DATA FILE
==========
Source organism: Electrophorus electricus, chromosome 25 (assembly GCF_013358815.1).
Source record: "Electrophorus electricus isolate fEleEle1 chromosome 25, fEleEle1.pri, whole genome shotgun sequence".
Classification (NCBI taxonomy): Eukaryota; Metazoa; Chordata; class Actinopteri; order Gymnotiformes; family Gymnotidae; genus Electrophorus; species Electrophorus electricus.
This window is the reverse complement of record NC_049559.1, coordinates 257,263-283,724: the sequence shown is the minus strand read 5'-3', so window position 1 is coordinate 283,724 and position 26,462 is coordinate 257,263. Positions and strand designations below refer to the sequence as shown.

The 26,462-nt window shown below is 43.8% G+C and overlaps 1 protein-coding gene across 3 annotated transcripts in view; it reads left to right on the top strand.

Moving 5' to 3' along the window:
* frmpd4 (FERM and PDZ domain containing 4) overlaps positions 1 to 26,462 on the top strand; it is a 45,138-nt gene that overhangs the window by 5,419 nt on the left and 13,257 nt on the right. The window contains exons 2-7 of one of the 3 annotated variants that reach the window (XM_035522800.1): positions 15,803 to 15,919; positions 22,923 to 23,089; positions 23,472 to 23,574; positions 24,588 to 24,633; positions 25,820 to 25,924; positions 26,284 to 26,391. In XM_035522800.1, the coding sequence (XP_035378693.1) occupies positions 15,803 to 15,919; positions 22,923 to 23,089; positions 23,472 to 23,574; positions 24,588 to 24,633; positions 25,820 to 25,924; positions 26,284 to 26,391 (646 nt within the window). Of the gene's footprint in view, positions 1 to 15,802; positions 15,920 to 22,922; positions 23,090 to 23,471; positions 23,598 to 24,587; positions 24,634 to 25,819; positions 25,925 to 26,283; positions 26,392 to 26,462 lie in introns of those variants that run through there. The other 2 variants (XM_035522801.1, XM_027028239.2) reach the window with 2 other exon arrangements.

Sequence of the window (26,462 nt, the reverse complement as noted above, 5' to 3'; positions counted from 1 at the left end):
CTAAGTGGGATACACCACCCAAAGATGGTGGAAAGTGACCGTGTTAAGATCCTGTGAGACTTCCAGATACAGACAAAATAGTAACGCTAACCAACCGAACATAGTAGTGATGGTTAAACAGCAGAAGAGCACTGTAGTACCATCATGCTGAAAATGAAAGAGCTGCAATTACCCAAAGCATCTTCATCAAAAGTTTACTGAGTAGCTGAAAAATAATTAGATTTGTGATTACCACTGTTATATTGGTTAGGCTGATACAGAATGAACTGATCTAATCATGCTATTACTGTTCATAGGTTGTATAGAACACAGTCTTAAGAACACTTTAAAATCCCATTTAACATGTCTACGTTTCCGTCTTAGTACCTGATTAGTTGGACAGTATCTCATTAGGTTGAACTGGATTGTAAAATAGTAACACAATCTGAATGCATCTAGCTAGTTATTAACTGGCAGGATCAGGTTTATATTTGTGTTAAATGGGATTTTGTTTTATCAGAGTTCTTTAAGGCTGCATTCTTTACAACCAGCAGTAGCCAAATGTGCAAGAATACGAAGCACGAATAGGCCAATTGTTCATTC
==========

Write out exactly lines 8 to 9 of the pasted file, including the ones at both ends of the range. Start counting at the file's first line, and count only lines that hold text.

Sequence of the window (26,462 nt, the reverse complement as noted above, 5' to 3'; positions counted from 1 at the left end):
CTAAGTGGGATACACCACCCAAAGATGGTGGAAAGTGACCGTGTTAAGATCCTGTGAGACTTCCAGATACAGACAAAATAGTAACGCTAACCAACCGAACATAGTAGTGATGGTTAAACAGCAGAAGAGCACTGTAGTACCATCATGCTGAAAATGAAAGAGCTGCAATTACCCAAAGCATCTTCATCAAAAGTTTACTGAGTAGCTGAAAAATAATTAGATTTGTGATTACCACTGTTATATTGGTTAGGCTGATACAGAATGAACTGATCTAATCATGCTATTACTGTTCATAGGTTGTATAGAACACAGTCTTAAGAACACTTTAAAATCCCATTTAACATGTCTACGTTTCCGTCTTAGTACCTGATTAGTTGGACAGTATCTCATTAGGTTGAACTGGATTGTAAAATAGTAACACAATCTGAATGCATCTAGCTAGTTATTAACTGGCAGGATCAGGTTTATATTTGTGTTAAATGGGATTTTGTTTTATCAGAGTTCTTTAAGGCTGCATTCTTTACAACCAGCAGTAGCCAAATGTGCAAGAATACGAAGCACGAATAGGCCAATTGTTCATTC